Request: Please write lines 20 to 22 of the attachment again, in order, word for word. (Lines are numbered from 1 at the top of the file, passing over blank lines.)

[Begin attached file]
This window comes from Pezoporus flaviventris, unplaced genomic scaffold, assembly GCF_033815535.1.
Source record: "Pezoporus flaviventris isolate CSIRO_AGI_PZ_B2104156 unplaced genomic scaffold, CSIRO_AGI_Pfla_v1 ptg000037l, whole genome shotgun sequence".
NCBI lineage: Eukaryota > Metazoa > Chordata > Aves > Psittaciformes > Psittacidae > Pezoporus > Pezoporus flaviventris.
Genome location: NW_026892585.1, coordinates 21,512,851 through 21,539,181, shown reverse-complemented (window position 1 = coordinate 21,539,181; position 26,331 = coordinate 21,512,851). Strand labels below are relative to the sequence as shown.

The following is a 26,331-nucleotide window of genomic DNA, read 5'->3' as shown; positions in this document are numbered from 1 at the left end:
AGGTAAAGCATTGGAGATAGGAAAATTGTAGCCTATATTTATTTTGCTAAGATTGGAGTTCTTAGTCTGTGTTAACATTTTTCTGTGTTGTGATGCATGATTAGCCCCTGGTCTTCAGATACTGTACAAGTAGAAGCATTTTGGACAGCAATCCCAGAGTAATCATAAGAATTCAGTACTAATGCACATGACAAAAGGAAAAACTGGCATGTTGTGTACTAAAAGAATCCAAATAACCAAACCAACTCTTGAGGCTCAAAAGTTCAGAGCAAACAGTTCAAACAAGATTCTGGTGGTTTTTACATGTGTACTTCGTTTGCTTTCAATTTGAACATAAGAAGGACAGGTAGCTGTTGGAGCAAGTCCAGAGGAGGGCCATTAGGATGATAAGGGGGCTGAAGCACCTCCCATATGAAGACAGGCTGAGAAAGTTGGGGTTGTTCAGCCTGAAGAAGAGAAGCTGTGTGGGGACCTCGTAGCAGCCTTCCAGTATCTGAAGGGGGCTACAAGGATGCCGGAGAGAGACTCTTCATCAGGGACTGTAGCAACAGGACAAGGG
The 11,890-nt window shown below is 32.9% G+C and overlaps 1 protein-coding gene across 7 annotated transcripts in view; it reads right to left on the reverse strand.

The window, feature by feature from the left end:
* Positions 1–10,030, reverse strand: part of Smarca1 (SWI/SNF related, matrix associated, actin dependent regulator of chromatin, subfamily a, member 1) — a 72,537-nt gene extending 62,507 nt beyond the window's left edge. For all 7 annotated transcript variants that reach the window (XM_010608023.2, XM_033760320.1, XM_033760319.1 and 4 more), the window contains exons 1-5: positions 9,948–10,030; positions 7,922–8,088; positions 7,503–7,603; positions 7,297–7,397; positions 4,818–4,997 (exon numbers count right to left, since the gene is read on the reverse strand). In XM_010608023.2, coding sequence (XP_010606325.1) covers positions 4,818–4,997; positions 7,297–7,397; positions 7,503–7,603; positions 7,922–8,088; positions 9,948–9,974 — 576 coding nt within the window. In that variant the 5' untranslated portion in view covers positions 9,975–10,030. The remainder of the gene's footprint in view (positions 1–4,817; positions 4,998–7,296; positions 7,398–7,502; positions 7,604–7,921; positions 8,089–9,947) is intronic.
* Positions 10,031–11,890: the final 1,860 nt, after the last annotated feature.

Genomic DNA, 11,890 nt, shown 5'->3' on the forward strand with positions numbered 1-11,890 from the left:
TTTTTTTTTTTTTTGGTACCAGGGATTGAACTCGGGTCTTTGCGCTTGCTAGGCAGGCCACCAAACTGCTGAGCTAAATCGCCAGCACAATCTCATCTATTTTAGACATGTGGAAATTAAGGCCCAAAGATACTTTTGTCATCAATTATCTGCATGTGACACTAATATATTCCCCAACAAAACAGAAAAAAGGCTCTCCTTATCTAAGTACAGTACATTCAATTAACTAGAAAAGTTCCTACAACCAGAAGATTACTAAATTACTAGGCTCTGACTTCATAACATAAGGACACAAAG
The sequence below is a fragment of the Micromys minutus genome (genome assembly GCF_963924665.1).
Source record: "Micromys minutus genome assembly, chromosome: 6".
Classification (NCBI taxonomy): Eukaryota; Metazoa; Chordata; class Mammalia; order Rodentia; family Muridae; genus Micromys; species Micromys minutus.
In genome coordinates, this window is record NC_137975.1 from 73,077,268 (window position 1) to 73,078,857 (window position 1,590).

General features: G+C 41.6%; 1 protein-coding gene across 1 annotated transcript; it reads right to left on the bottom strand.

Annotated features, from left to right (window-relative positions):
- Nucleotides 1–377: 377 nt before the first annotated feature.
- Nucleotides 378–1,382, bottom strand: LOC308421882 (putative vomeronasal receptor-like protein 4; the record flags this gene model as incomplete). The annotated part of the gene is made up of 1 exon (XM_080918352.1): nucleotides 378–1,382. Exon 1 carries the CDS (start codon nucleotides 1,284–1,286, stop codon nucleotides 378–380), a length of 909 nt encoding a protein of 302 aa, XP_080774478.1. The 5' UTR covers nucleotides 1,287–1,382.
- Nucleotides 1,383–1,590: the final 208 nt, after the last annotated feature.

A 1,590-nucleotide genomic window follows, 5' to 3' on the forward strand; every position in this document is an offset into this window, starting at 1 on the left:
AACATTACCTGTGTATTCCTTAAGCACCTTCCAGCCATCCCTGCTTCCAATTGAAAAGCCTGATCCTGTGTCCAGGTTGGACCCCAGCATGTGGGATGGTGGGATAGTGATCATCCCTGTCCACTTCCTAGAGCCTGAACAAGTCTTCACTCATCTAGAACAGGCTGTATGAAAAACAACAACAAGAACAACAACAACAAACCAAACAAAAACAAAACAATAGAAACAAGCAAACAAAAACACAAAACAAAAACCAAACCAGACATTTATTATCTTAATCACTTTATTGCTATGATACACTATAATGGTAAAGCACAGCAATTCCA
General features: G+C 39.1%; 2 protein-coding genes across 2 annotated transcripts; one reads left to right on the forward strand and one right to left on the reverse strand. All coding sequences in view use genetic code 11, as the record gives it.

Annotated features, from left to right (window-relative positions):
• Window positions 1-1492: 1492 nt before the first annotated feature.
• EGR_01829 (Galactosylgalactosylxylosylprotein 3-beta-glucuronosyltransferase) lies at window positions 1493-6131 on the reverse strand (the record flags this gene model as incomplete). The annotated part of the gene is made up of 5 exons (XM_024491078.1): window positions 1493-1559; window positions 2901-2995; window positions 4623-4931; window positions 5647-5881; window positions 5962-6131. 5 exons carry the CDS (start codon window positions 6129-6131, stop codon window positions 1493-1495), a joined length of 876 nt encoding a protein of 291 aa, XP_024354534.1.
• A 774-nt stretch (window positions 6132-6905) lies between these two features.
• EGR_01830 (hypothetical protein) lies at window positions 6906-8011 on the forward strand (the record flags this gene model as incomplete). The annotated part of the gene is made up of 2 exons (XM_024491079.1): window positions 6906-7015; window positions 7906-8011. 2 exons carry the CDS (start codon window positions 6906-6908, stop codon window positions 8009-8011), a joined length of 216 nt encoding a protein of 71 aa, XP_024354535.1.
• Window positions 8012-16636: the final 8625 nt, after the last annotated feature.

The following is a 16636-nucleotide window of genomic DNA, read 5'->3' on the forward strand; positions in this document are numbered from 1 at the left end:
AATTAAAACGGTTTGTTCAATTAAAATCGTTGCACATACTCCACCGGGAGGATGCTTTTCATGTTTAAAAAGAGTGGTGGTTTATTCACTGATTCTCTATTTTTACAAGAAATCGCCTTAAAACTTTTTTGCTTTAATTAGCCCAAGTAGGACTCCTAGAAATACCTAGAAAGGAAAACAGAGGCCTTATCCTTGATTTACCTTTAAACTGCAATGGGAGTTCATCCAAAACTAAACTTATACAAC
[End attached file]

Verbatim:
- Nucleotides 378–1,382, bottom strand: LOC308421882 (putative vomeronasal receptor-like protein 4; the record flags this gene model as incomplete). The annotated part of the gene is made up of 1 exon (XM_080918352.1): nucleotides 378–1,382. Exon 1 carries the CDS (start codon nucleotides 1,284–1,286, stop codon nucleotides 378–380), a length of 909 nt encoding a protein of 302 aa, XP_080774478.1. The 5' UTR covers nucleotides 1,287–1,382.
- Nucleotides 1,383–1,590: the final 208 nt, after the last annotated feature.

A 1,590-nucleotide genomic window follows, 5' to 3' on the forward strand; every position in this document is an offset into this window, starting at 1 on the left: